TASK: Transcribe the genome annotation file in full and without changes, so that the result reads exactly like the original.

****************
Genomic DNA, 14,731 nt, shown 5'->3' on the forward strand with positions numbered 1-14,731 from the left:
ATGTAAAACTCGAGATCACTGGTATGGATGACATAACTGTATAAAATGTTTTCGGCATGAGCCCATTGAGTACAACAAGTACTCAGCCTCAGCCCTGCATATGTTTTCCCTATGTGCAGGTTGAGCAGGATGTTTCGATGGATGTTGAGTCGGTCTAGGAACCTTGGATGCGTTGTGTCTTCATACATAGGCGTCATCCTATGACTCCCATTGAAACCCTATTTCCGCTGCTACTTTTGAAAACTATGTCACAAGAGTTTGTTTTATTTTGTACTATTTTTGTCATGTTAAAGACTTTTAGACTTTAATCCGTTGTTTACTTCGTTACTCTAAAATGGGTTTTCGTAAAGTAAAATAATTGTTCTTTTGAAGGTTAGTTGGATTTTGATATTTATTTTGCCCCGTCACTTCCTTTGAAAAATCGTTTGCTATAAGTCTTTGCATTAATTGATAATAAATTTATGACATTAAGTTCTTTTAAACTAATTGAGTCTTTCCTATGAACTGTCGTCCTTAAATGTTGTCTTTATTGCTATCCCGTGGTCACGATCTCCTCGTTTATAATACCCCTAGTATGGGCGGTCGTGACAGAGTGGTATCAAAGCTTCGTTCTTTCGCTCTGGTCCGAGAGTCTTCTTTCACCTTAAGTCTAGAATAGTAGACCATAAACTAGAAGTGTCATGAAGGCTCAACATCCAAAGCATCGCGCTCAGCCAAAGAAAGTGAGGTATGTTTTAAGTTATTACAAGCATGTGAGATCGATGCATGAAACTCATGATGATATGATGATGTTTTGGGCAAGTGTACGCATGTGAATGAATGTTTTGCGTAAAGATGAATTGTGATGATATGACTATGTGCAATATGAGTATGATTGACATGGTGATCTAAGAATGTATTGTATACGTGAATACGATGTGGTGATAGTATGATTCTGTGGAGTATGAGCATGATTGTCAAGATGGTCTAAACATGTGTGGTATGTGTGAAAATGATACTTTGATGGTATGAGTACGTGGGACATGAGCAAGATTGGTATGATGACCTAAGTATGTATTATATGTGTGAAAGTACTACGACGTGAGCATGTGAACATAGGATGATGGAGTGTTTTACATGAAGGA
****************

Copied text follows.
Genomic DNA, 14,731 nt, shown 5'->3' on the forward strand with positions numbered 1-14,731 from the left:
ATGTAAAACTCGAGATCACTGGTATGGATGACATAACTGTATAAAATGTTTTCGGCATGAGCCCATTGAGTACAACAAGTACTCAGCCTCAGCCCTGCATATGTTTTCCCTATGTGCAGGTTGAGCAGGATGTTTCGATGGATGTTGAGTCGGTCTAGGAACCTTGGATGCGTTGTGTCTTCATACATAGGCGTCATCCTATGACTCCCATTGAAACCCTATTTCCGCTGCTACTTTTGAAAACTATGTCACAAGAGTTTGTTTTATTTTGTACTATTTTTGTCATGTTAAAGACTTTTAGACTTTAATCCGTTGTTTACTTCGTTACTCTAAAATGGGTTTTCGTAAAGTAAAATAATTGTTCTTTTGAAGGTTAGTTGGATTTTGATATTTATTTTGCCCCGTCACTTCCTTTGAAAAATCGTTTGCTATAAGTCTTTGCATTAATTGATAATAAATTTATGACATTAAGTTCTTTTAAACTAATTGAGTCTTTCCTATGAACTGTCGTCCTTAAATGTTGTCTTTATTGCTATCCCGTGGTCACGATCTCCTCGTTTATAATACCCCTAGTATGGGCGGTCGTGACAGAGTGGTATCAAAGCTTCGTTCTTTCGCTCTGGTCCGAGAGTCTTCTTTCACCTTAAGTCTAGAATAGTAGACCATAAACTAGAAGTGTCATGAAGGCTCAACATCCAAAGCATCGCGCTCAGCCAAAGAAAGTGAGGTATGTTTTAAGTTATTACAAGCATGTGAGATCGATGCATGAAACTCATGATGATATGATGATGTTTTGGGCAAGTGTACGCATGTGAATGAATGTTTTGCGTAAAGATGAATTGTGATGATATGACTATGTGCAATATGAGTATGATTGACATGGTGATCTAAGAATGTATTGTATACGTGAATACGATGTGGTGATAGTATGATTCTGTGGAGTATGAGCATGATTGTCAAGATGGTCTAAACATGTGTGGTATGTGTGAAAATGATACTTTGATGGTATGAGTACGTGGGACATGAGCAAGATTGGTATGATGACCTAAGTATGTATTATATGTGTGAAAGTACTACGACGTGAGCATGTGAACATAGGATGATGGAGTGTTTTACATGAAGGA